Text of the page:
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Crime film directed by Reuben Fleischer, depicting Los Angeles in 1949. The film is based on the story of LAPD officers, who form a crew called, “the gangster squad unit”, attempting to keep Los Angeles safe from the mob king, Mickey Cohen. This is made tricky as Cohen has corrupt policemen and politicians under his control, helping him to make profits from drugs, guns and prostitution.
The film stars an ensemble cast including Josh Brolin, Ryan Gosling, Nick Nolte, Emma Stone and Sean Penn. With such a talented cast of actors, Gangster Squad was always going to be an enjoyable experience to watch and if awards were being given out on, “the best looking cast”, Gangster Squad would win easily. Brolin and Gosling carry of their 1940s attire with ultimate style, while Emma Stone adds in tons of redhead sex appeal. Unfortunately the good looks stop with Sean Penn, but there is more than enough in the mix anyway.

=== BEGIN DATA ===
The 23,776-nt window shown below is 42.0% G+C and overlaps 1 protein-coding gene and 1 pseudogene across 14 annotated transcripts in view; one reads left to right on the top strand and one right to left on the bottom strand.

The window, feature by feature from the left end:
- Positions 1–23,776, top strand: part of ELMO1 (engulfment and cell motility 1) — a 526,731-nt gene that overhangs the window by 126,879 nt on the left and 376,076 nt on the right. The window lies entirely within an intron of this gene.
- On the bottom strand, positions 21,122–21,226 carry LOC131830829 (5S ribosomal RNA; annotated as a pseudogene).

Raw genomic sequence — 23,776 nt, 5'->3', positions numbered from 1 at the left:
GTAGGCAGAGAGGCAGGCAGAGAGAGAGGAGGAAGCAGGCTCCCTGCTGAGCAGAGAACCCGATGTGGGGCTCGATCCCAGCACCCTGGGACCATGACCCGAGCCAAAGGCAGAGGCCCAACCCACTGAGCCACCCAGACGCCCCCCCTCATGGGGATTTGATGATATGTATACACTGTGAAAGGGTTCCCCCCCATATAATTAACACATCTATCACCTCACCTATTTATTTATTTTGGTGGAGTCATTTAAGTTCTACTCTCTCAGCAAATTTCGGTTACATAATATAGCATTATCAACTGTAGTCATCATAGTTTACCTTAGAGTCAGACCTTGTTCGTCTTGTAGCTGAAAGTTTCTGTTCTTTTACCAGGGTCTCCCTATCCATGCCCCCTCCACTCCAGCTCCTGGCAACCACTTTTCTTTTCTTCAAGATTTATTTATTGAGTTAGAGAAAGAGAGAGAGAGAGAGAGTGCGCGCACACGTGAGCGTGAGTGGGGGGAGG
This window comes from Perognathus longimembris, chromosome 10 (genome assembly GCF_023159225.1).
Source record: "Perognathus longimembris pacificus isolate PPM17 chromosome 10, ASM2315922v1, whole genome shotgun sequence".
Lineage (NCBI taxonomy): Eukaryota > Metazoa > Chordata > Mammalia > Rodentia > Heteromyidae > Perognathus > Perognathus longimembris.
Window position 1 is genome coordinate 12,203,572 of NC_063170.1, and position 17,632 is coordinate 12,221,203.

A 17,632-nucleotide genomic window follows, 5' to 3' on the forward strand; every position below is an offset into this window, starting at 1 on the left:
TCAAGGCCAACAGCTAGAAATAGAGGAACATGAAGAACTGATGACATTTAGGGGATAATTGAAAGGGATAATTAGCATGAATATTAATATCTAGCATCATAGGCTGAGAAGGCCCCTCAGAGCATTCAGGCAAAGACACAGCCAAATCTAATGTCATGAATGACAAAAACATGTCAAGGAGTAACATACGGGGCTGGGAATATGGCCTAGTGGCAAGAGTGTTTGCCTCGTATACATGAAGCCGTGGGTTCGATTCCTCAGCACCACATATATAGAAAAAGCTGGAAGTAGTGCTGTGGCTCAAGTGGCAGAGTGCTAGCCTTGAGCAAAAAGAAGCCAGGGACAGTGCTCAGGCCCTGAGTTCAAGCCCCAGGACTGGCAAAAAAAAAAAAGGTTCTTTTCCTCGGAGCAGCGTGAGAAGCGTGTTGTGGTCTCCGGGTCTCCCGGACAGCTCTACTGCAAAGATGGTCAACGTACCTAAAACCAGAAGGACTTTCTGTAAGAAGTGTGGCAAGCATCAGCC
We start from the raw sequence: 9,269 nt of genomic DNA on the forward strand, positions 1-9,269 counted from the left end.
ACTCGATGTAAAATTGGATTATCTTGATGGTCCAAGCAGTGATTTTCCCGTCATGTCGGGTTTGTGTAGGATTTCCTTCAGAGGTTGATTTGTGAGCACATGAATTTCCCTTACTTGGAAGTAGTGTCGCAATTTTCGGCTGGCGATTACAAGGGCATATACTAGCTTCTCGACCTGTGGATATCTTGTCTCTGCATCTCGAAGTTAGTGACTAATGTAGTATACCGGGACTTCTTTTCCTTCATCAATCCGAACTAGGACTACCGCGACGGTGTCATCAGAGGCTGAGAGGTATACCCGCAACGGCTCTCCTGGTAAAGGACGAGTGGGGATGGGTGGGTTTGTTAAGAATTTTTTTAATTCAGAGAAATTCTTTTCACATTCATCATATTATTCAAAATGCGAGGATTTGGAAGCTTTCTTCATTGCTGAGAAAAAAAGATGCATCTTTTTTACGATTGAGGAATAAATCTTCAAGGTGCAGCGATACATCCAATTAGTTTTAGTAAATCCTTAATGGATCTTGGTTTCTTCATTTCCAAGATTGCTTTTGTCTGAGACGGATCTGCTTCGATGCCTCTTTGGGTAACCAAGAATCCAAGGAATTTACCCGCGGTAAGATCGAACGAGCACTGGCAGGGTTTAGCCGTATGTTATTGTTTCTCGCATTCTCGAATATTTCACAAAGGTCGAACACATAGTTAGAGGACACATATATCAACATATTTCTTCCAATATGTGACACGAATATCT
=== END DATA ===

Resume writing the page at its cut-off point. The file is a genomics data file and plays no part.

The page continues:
Yes, the film is predictable and slightly clichéd, but it does manage to keep its audience engaged for nearly two hours. This is credit to the pacy screenplay and the mixture of action, comedy and romance. One minute you’re gasping in shock while watching an intense shoot-out, and the next you are laughing out loud from a witty line.
Sean Penn’s performance was slightly disappointing. I failed to be frightened by his aggressive performance as Mickey Cohen. However this was easily made right by Gosling, whose charm, style and strangely high-pitched voice really made the film. Without his presence, Gangster Squad would have been lacking.
One thing that should be mentioned is the film was VERY loud and much more violent than I expected for a 15 certificate, with a particularly brutal opening scene. However, the clever additions of comedy and romance play a big part in reducing the effects of this.
All in all Gangster Squad is nothing revolutionary, and certainly doesn’t stick in the mind for long (as I soon found out whilst writing this review), but nevertheless a very enjoyable experience.